If you're working all the time on playing the right notes and avoiding the wrong ones, how do you suddenly turn around and play the wrong ones on purpose?
Playing out is a tough subject to cover because there's many ways of doing it, just like there are many ways of playing inside.
What's the key to successful outside playing? I think it's the same as successful inside playing: phrasing.
For those of you who think that playing outside is just playing a bunch of random, dissonant notes, here's an idea: over a tune or ostinato in C, just play random notes from the key. Who's going to pay to listen to that? Nobody. Why is that? Because you have to have good phrasing. There has to be shape and purpose to the line. It's hard to play well inside and it's just as hard to play outside.
So how do you begin to learn this kind of improvising if you've never done it before?
Listen to someone who does it well first.
Steve Coleman is many things-- consummate musician, writer, intellectual, composer and an absolute monster when it comes to improvisation. If you've ever heard any of his work, you've probably had your mind blown.
Steve has a brilliant solo on "The Oracle" (on Dave Holland's record Extensions) where he carefully and beautifully balances his inside lines with outside ones. This particular tune is a great starting point for understanding and learning outside playing because the harmony behind the solo is static which makes hearing the outside versus the inside lines very clear. If you're listening to complex changes and the soloist is playing out on top of them, it can be very difficult to hear the relationship between the two. Here on "The Oracle," Dave Holland plays an ostinato in Bb minor so you can clearly hear Steve's lines and their relationship to the home key.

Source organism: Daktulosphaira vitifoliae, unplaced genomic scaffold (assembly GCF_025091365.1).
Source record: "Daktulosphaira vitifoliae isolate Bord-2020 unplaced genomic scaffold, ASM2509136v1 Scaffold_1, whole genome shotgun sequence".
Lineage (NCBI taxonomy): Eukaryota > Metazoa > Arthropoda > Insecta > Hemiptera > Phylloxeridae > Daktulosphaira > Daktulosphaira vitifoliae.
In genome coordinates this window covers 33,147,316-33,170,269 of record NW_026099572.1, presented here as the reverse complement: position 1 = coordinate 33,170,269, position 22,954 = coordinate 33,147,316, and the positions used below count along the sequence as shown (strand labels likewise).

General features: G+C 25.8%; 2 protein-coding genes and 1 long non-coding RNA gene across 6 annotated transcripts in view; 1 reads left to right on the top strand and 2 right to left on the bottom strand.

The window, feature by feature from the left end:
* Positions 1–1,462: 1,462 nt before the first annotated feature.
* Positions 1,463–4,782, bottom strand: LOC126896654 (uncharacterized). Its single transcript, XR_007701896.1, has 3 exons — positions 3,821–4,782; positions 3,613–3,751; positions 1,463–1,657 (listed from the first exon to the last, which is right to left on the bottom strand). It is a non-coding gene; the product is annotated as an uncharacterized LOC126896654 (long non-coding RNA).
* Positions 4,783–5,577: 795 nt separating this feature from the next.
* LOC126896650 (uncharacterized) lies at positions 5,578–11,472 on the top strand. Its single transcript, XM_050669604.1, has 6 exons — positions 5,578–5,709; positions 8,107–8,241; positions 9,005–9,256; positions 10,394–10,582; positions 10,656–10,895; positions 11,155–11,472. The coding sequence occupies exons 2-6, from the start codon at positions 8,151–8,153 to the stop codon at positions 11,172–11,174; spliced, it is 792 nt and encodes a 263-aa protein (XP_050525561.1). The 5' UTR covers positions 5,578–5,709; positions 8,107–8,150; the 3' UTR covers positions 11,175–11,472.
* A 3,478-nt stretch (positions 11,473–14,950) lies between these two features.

The reason why I think this is a successful solo is Steve's use of tension and release. Notice how he'll play a phrase completely inside (bars 1-7) and then the following phase he adds tension by dropping in very dissonant notes and sitting on them purposefully (bars 10-13: note the held B natural in bar 11).
And I can't let this transcription go without calling attention to Steve's use of rhythm. If you're looking for ways to break out of your usual lines and licks, copy out some of the rhythms from this solo (bars 3-7 are a great example) and with a metronome, plug in your own notes. I promise you Steve's rhythmic concept here has enough material for you to work on for months.
Coming up, I'll have a video of myself playing over this ostinato, demonstrating inside and outside ideas.
Here's the video of the solo and the full transcription is below.
The Eb chart can be downloaded here in PDF format.
The Bb chart can be downloaded here in PDF format.
Click on the charts below to see full-size and download. Charts are in C and sound an octave lower than written. If enough people bug me, I'll put up a guitar chart with tab and a Bb version.
(Special thanks to my friend Alex Lacamoire who helped me decipher a particular rhythm in one bar of this solo that threatened to push me into a work release program.)
[Edit: Added Bb chart December 1, 2015.
Edit: Added Eb chart October 30.
Edit: Fixed Eb chart up an octave, November 1.
Edit: sharp-eyed reader musicjazzguitar caught my key mistake, the correct key is Bb minor]